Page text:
By Josh Fielding
Ensuring the product of Australian fisheries and aquaculture is sustainable, and is seen to be sustainable, will be one of three leading investment priorities for the FRDC in the next five years. Research priorities, developed together with stakeholders, also include improving the productivity and profitability of the industry and developing key aquaculture opportunities.
At its inception in 1991, the FRDC’s focus was primarily on research for the management of commercial wild-catch fisheries. Since then, the FRDC has evolved to reflect the broad fishing and aquaculture stakeholder base and the increasing sophistication of these end-users. It now includes research, development and extension (RD&E) for economic and social drivers of change across the fishing and aquaculture sectors (commercial, Indigenous and recreational), as well as sustainability.
The end-users of the FRDC’s knowledge creation face an increasingly complex operating environment with greater risks and opportunities. The FRDC’s core commitment to RD&E planning is to work with clients to focus and facilitate RD&E investments that deliver.
The key to achieving these results and outcomes for our stakeholders lies in the FRDC concentrating its role in three areas: leadership, collaboration and partnership (Figure 1).
The FRDC will invest in RD&E directed by stakeholder priorities via five broad programs that align with the objectives of the Primary Industries Research and Development (PIRD) Act – environment, industry, communities, people development, and extension and adoption.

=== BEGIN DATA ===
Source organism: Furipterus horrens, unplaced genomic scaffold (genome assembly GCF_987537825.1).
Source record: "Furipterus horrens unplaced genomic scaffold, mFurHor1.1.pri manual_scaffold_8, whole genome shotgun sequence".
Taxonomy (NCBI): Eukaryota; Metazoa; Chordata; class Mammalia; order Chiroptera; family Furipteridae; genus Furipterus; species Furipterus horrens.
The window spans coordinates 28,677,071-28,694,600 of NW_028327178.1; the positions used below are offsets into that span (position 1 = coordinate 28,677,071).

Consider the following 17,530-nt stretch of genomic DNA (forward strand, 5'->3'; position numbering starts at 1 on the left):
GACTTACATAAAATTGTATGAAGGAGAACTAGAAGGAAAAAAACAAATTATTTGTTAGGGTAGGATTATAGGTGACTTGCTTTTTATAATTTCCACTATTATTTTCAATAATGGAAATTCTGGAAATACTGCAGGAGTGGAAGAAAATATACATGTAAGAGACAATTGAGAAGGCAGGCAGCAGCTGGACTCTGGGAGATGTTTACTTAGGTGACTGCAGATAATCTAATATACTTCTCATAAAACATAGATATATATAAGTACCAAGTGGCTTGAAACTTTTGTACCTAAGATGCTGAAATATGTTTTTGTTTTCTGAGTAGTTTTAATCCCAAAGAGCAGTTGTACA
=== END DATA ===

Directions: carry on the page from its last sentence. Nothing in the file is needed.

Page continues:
The new RD&E Plan will see the FRDC implement a major evolution in the way it invests. The FRDC will be more targeted in fewer high-level national priority areas focusing on achieving outcomes.
Previous RD&E Plans have tried to cater to a diverse range of end-user needs and wants. This does not mean that priorities outside these areas will not be funded; however, there is more ownership of these priorities given to the sectors and Fisheries Research Advisory Bodies (FRABs).
Over the next five years the FRDC will take a leadership role and target its investment in RD&E to deliver results against three key priorities:
The FRDC will also take a leadership role in national initiatives of RD&E comprising:
The FRDC Plan aims to minimise duplication and to deliver other key planning documents to determine where the FRDC can provide a leadership role and ‘fill the gaps’. In doing so, the FRDC will link and align with national initiatives and sector plans.
The goal is to also align with national or sector marketing approaches linking to RD&E, in particular the need for market research, development of materials and evaluation of activities.
The FRDC will continue to bring people together to be as efficient as possible in achieving outcomes for our stakeholders. However, the FRDC acknowledges that as some issues cross multiple boundaries or sectors (national issues) a much more proactive leadership role is required by the FRDC to achieve results.
Consultation began at Seafood Directions in October 2013 to clarify long-term aspirations and priorities, build a nationally agreed vision, map international market trends and understand production opportunities/constraints.
The FRDC consulted with wild-catch fisheries, aquaculture, Indigenous fishers, recreational fisheries managers, research providers, workforce development and post-harvest representatives and fisheries managers from both state and federal government bodies.
Josh Fielding, 02 6285 0421, email@example.com